Garlic can be planted over a number of months from October to February, although the earlier you can plant, the longer the crop will have to mature (which can be handy if we have a poor summer). Traditionally, garlic is planted on the shortest day of the year and harvested on the longest, but you will find you probably need longer than this for larger garlic bulbs.
Garlic is available in 2 broad categories of soft or hard necked garlic. Soft-neck garlic is what you are most likely to buy in the shops as it stores well, but can have a milder taste. They tend to have mixed clove sizes in one bulb. Hard neck varieties are closer to wild garlic with the accompanying stronger taste, but doesn’t store for as long. These tend to have larger clove sizes. There is also Elephant ‘garlic’ to consider, which produces huge individual cloves, but this is technically a leek!
Whatever variety you decide on, buy your bulbs from an organic supplier and check that the bulb is firm and free from mould. Tempted to plant that sprouting garlic in the cupboard? You can plant garlic you’ve bought from the shop, but it potentially won’t have the disease resistance and vigour that seed bulb garlic will have.
Choose a position outdoors that will be sunny. Prepare the soil by adding some manure and forking this in well. Make sure the soil is loose to a good depth – as deep as you can do easily by hand (unless your soil is very compact, then you either need to dig it over properly, or add a lot of organic material if you choose ‘no dig’). Draw the soil into raised rows allowing room to plant cloves 4 inches apart and at least 6 inches between rows.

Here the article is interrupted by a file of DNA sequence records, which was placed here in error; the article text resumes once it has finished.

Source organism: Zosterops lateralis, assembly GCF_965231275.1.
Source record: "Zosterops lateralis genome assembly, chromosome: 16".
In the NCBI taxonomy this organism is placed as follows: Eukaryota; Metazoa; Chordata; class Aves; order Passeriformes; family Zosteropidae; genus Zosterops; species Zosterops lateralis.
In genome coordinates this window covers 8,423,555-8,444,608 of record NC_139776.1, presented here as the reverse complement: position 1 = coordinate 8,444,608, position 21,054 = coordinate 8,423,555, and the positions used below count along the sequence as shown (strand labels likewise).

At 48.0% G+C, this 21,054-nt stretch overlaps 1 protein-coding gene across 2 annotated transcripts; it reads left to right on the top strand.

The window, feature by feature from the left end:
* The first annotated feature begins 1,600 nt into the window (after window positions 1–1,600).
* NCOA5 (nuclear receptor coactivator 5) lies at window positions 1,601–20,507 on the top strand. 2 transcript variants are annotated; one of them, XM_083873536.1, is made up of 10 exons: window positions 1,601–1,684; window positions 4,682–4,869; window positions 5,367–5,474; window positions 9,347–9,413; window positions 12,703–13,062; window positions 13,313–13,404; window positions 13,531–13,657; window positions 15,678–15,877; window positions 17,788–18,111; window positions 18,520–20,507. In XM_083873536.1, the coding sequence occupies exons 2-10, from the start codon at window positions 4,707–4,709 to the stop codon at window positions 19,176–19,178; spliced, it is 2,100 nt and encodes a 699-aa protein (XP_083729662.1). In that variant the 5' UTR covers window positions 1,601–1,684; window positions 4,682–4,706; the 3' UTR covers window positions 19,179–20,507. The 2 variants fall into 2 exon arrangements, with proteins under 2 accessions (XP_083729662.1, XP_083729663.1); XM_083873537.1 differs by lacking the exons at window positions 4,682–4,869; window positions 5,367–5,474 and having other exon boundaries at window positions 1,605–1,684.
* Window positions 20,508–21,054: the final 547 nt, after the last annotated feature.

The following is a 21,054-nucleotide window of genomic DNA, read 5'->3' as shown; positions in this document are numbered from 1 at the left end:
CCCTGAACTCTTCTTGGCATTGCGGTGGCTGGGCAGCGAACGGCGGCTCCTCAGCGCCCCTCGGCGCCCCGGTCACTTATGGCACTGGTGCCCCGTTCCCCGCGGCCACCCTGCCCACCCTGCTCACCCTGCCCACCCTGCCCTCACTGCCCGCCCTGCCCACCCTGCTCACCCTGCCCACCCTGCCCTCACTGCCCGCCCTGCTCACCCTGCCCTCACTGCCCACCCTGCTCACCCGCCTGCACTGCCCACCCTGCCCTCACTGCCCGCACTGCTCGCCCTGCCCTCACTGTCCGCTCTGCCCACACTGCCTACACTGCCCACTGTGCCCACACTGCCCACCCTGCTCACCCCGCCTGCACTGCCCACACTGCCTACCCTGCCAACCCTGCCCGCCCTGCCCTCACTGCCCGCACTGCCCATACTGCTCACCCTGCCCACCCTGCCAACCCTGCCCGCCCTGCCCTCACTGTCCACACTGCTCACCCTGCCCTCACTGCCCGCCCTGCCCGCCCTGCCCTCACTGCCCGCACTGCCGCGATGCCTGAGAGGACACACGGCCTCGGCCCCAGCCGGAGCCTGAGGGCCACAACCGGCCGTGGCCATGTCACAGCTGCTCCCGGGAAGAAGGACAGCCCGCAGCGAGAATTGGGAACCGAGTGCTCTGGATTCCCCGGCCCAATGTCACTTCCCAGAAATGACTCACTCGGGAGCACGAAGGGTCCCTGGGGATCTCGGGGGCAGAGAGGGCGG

Break open the garlic bulb to access the individual cloves within. Each clove will grow into a new bulb. Place the individual garlic gloves along the rows of soil to get the spacing right, then gently push them into the mound until the tip of the clove (pointy end) is even with the top of the soil. Draw up a little of the soil to cover the clove to a depth of around 1 inch.
Place a physical barrier over the planted area to deter birds and other creatures from unearthing the bulbs. If this does happen, simply gently push the cloves back into the soil and draw soil up to cover them again. There is no need to water the garlic in, and in fact, unless there is very little rain, there is no need to do anything else with the garlic except sit back and wait.
Harvest the crop when the top of the plant has gone from green to brown, dried out and looks dead. Lift the bulbs from beneath the soil and leave them somewhere dry and warm to ensure all moisture is removed. Store somewhere cool and well ventilated, and use as you would shop-bought garlic.
If you have a large crop and you can’t wait to taste it, you can harvest the bulb when it is ‘green’ – the top of the plant will still be green and growing, and the bulb will not have separated out into individual cloves. This can be used in cooking and gives a fresh, welcome treat to dishes in early summer.
There is a chance that in wet conditions the bulbs can get white rot. This is a fungal disease that rots the crop from the roots up and is very hard to control once it occurs. The best organic defence is to lift and burn infected plants and avoid planting garlic, onions or leeks (all from the allium plant family) for 7 years. This is hard to achieve in a small space, so attempting to avoid it initially is the best bet.